In the spooky history of pigments there is a gallery of rogue pigments known not just for their beauty but because of their ill effects to health. Two culprits include Scheele’s Green and Paris Green discontinued at the end of the 19th century and replaced by Cobalt Green. Scheele’s Green, also known as Schloss Green, was invented in 1775 by Carl Wilhelm Scheele; a German-Swedish scientist who created this pigment by combining sodium arsenite and copper sulphate solutions to make Cupric Hydrogen Arsenic. At the time the dangers of arsenic were not known – and, worse still – Scheele’s Green proved to be a very unstable pigment that was used in many household items such as wallpaper, candles, children toys and even food colouring. Scheele’s Green was cheap and easy to produce and soon became the green of choice replacing other greens that were in fashion at the time.
Despite factory workers often becoming ill, women in green dresses fainting and rooms painted with this colour remaining mysteriously bug free, its danger was unknown and its use was widespread – there are even links between Scheele’s Green and Napoleon’s death: She story goes that in 1815 whilst in exile in the Island of St. Helena, Napoleon’s favourite colour was green and the rooms in Longwood House where he stayed were adorned with green wallpaper containing copper arsenite – Scheele’s Green. Napoleon was rumoured to enjoy long baths, and the bathroom in Longwood House was no exception and painted in this colour throughout. As Napoleon wrote his memoirs, a book on Julius Caesar, and reminisced on his campaigns, his demise and ‘Waterloo’, he would have unwittingly inhaled poison as it emanated in his bathroom; the temperature and humidity infusing the Scheele’s Green into a deadly cocktail.
In 1822 a report published the composition and chemical ingredients of Scheele’s Green and by the end of the 19th century its use as a pigment and dye had been thankfully discontinued. It’s unfortunate that Carl Wilhelm Scheele will remain forever associated with these horror stories as he was in fact a great scientist who first discovered Oxygen in 1771 and is credited for discovering other chemical elements such as Barium (1772), Manganese (1774) and Tungsten (1781).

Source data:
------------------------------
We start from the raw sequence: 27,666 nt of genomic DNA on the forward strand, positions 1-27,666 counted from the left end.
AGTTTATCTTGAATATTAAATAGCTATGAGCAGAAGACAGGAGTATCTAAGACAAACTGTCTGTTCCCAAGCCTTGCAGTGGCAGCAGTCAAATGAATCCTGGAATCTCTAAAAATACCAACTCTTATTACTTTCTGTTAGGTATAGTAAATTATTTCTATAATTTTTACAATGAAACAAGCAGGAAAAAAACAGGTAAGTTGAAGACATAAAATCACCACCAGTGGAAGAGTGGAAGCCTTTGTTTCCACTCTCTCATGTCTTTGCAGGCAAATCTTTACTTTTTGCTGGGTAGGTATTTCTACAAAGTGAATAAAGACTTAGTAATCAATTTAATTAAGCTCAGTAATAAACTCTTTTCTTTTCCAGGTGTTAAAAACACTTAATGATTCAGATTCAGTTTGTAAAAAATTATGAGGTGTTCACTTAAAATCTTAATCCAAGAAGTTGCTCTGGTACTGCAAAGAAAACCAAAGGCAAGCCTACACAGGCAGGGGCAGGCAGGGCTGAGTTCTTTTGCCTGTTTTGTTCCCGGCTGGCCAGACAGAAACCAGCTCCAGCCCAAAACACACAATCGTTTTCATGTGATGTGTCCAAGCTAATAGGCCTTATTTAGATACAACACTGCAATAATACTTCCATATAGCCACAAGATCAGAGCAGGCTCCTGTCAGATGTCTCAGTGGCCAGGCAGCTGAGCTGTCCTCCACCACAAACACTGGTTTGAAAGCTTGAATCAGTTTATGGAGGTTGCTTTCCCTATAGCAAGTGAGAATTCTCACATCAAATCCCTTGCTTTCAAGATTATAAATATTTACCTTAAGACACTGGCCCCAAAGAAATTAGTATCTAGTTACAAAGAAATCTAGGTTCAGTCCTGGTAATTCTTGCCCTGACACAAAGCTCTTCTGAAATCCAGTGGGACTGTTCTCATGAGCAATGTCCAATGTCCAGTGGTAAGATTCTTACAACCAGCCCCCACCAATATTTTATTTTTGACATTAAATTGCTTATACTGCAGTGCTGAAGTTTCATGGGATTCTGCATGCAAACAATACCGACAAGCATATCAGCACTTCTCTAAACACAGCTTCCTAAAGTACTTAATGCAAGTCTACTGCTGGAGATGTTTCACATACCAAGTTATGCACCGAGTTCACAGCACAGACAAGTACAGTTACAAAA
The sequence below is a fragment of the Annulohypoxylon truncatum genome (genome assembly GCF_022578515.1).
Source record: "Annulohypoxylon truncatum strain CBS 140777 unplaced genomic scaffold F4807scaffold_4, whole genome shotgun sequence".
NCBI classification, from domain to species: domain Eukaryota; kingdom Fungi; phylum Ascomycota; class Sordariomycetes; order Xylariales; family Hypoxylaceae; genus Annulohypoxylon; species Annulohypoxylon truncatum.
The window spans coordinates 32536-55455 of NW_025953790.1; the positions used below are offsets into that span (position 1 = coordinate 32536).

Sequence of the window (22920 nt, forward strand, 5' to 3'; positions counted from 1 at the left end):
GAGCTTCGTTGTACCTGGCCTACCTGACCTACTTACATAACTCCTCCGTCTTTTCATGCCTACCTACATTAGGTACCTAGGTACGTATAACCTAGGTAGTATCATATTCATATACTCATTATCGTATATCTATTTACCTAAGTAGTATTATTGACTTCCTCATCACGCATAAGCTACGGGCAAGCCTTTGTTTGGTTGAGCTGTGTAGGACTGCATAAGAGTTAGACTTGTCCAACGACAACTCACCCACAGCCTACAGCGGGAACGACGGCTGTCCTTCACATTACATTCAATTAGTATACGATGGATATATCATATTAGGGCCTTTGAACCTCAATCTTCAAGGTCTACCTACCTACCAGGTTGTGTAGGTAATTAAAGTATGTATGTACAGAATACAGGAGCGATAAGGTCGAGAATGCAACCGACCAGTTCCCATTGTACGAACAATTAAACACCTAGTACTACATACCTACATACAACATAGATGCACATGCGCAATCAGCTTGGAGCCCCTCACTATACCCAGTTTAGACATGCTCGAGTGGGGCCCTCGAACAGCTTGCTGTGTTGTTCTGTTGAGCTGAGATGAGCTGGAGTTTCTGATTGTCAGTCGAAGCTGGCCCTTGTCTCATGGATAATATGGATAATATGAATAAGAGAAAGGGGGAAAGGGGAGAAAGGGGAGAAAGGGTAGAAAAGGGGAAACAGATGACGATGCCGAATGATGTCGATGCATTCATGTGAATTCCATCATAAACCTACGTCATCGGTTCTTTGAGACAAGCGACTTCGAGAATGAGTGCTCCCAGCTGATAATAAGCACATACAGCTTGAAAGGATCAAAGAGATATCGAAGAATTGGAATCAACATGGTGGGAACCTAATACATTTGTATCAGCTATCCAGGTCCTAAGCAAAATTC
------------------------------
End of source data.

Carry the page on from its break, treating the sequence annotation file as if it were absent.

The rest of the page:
Today scientists and chemists ensure to make the use of dyes and pigments safer than ever, but in the words of Breaking Bad’s Walter White, “the chemistry must be respected” and it’s important to exercise caution. Whilst photographs of artists smoking in their studios – or chewing brush handles which hang out of their mouths make good historical pictures – both practices should be frowned upon when mixing paints or using solvents. There have also been concerns of heavy metals feeding back into the food chain and water, so in response to this, a new 21st century pigment has been created with the first Cadmium-Free range of colours launched by Liquitex and Winsor and Newton. Cadmium-Free Red, Yellow and Orange are not ‘Hues’ (a blend or substitute mix of pigments that approximates an ‘original’ colour), but a totally new innovative pigment that behaves and resembles these original Cadmium colours.